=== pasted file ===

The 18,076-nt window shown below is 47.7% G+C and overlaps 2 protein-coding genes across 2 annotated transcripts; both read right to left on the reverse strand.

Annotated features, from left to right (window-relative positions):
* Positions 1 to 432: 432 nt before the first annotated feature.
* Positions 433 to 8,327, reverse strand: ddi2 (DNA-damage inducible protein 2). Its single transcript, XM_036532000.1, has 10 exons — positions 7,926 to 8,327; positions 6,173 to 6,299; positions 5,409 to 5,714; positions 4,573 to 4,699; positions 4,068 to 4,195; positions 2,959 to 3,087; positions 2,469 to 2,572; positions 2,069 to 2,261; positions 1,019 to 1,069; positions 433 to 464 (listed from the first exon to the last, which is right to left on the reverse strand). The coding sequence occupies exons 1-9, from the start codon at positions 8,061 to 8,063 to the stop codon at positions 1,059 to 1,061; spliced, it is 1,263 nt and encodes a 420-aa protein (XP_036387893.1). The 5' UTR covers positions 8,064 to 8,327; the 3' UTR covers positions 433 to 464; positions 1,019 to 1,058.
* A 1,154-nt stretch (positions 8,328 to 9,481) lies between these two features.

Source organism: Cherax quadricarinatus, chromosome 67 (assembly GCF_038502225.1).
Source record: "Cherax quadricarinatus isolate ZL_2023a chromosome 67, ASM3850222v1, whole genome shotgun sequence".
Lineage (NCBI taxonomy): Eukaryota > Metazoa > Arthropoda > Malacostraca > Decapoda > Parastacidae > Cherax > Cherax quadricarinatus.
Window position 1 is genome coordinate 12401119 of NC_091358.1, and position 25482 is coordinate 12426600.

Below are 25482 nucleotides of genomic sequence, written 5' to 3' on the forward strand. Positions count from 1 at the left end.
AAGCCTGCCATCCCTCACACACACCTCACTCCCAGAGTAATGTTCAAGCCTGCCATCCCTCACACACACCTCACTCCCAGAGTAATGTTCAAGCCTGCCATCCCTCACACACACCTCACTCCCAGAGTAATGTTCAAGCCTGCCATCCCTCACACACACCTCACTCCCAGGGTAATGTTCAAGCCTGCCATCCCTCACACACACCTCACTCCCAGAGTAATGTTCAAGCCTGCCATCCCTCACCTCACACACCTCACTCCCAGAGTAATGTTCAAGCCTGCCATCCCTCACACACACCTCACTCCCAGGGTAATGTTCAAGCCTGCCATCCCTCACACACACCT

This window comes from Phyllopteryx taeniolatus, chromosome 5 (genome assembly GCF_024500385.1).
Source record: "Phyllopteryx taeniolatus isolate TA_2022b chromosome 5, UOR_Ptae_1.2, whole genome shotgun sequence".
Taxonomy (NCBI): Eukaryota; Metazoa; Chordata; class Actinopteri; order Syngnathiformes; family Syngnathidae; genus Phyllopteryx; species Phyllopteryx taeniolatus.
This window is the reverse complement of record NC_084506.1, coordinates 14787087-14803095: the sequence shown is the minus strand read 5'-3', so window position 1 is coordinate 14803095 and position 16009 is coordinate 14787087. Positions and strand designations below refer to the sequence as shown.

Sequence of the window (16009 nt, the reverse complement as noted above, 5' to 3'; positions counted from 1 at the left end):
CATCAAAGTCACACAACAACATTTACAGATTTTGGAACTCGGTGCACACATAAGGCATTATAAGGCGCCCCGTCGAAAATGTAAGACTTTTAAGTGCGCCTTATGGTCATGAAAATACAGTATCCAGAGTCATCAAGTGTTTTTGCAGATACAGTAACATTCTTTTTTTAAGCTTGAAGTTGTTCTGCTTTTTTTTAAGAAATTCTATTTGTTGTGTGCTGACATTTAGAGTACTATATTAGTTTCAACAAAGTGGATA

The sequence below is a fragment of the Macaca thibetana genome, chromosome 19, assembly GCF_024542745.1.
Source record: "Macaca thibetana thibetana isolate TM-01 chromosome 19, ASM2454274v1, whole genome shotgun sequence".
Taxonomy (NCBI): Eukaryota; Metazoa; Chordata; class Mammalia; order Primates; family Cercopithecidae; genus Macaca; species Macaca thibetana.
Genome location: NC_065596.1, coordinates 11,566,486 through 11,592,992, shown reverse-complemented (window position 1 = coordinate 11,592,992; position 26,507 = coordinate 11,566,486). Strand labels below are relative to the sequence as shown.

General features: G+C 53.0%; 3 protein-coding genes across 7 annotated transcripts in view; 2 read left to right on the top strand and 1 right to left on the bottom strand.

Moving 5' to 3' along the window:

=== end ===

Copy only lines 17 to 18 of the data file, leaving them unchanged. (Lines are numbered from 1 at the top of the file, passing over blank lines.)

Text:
CATCAAAGTCACACAACAACATTTACAGATTTTGGAACTCGGTGCACACATAAGGCATTATAAGGCGCCCCGTCGAAAATGTAAGACTTTTAAGTGCGCCTTATGGTCATGAAAATACAGTATCCAGAGTCATCAAGTGTTTTTGCAGATACAGTAACATTCTTTTTTTAAGCTTGAAGTTGTTCTGCTTTTTTTTAAGAAATTCTATTTGTTGTGTGCTGACATTTAGAGTACTATATTAGTTTCAACAAAGTGGATA

The sequence below is a fragment of the Macaca thibetana genome, chromosome 19, assembly GCF_024542745.1.